The same year Bobby Fischer became a Chess Grand Master and President Eisenhower created NASA, Doug Schmidt (University of California-Santa Barbara, ’60) transferred to the Santa Barbara College of the University of California (UCSB), as it was known then.
By 1958, Doug swore off Greek Life, having joined a local fraternity at Berkeley where he spent his first two years. There, within weeks of pledgeship, Doug disaffiliated, disturbed by the treatment of he and his pledge class.
“How was I supposed to be friends with people who treated me that way,” Schmidt reflects.
“He was way ahead of his time,” shares House Corporation member Jim McCabe (’79). “Over a decade before Lambda Chi Alpha outlawed pledgeship, Doug understood how divisive it was.”
Upon his arrival at “The American Riviera,” Doug was quickly and pleasantly surprised by Lambda Chi Alpha.
“My fraternal experience at Santa Barbara could not have been more different than my time at Berkeley. Although Lambda Chi Alpha still had pledges in the 50s, we were treated as equals then.”
Founded less than a decade prior to his initiation, Zeta-Eta Zeta purchased a house located in Isla Vista, adjacent to campus.
“The charter members had the foresight to purchase, rather than lease, which would be impossible today,” shares Schmidt.
Two years after arriving in Santa Barbara with degree in-hand, Schmidt traded one coast for the other, enrolling at Harvard Law. Thinking back, Schmidt’s three years in Boston may have been the only three years he was not actively involved with the Zeta-Eta Chapter.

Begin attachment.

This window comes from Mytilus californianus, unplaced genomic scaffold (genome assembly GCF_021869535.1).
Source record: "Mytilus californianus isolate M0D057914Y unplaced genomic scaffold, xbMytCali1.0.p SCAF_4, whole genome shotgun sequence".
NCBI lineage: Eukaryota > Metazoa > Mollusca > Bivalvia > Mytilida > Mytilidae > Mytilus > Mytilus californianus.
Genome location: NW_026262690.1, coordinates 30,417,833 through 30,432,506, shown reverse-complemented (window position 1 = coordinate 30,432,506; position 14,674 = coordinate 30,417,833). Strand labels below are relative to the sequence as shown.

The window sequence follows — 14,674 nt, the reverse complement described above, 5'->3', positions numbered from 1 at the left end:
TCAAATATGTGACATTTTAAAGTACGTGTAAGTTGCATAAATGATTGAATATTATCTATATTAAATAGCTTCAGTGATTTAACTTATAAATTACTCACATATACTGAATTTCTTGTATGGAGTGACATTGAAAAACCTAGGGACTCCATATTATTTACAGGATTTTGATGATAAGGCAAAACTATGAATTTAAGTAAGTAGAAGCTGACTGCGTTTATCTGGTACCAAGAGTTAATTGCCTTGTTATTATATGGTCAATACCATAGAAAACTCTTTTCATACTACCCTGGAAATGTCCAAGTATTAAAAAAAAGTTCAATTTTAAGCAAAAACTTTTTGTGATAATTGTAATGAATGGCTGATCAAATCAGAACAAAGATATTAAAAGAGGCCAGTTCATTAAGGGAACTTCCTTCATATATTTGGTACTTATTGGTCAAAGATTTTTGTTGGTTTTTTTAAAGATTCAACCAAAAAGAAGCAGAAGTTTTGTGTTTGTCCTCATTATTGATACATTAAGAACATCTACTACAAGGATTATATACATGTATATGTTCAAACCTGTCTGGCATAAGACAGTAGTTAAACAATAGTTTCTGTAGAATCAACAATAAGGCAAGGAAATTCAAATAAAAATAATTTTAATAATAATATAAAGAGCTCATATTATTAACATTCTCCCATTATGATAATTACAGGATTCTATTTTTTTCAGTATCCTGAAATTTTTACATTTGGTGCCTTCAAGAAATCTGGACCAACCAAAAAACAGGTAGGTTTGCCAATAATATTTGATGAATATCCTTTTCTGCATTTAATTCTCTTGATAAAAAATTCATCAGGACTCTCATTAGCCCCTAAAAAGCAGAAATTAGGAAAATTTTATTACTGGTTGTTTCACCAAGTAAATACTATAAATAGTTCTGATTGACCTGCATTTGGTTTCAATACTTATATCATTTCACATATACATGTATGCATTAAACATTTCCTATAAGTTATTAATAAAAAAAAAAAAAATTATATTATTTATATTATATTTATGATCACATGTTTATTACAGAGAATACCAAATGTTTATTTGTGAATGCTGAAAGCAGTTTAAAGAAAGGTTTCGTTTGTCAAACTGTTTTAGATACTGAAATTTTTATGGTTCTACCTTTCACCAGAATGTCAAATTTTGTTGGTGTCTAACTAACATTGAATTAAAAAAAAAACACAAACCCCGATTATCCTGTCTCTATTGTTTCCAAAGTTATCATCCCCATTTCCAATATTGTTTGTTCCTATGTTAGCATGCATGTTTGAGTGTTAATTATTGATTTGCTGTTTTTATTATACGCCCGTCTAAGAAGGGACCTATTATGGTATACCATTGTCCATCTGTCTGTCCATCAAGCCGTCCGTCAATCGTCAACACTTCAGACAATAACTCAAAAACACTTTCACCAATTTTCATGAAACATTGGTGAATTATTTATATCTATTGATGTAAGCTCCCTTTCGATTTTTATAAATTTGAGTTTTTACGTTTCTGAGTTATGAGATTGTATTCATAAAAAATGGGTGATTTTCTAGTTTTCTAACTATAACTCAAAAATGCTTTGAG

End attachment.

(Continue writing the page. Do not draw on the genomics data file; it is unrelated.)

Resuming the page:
In 1964, Ron Wolfe (’68)—now House Corporation President—became an initiated Brother of Lambda Chi Alpha, and Schmidt was admitted into the California Bar Association.
“[Upon our first meeting], there was an immediate sense of trust and confidence,” said Wolfe. “He was always the consummate gentleman, soft-spoken, and dedicated to Lambda Chi Alpha.”
Schmidt’s involvement as an alumnus began with mentoring law school candidates and writing letters of recommendation. Shortly after Wolfe graduated in 1968, the two agreed to take up accounting services for the Chapter and later, legal counsel and property management.
Hardly 15 years graduated, Schmidt became one of the youngest Order of Merit recipients in Lambda Chi Alpha’s history. He would later go on to serve as the Grand High Pi—the Chancellor of Lambda Chi Alpha—from 1990-1998. Today, Schmidt remains an ex-officio member of the Zeta-Eta House Corporation and attends every meeting he can.
In June 2022, the House Corporation unanimously voted to name their home “Doug Schmidt Hall” in recognition of his six decades of service.
“It shouldn’t have come as any surprise, although Doug is so humble that I’m sure he was,” observed Wolfe.
“I was stunned,” confirmed Schmidt. “After they read the resolution, each member of the house corporation individually shared the effect I had on their life and our Chapter.
“It was one of the most moving moments of my life.”
Like any good leader, it was never about the recognition. Schmidt gave back because he believed in Lambda Chi Alpha and in the hundreds of Brothers whose lives he affected.
“Doug Schmidt’s life is one of service,” says Jim McCabe, UCSB House Corporation member, “to UCSB, Zeta-Eta Zeta, Lambda Chi Alpha, his profession, and his family. He was a servant leader before anyone knew what that phrase meant.”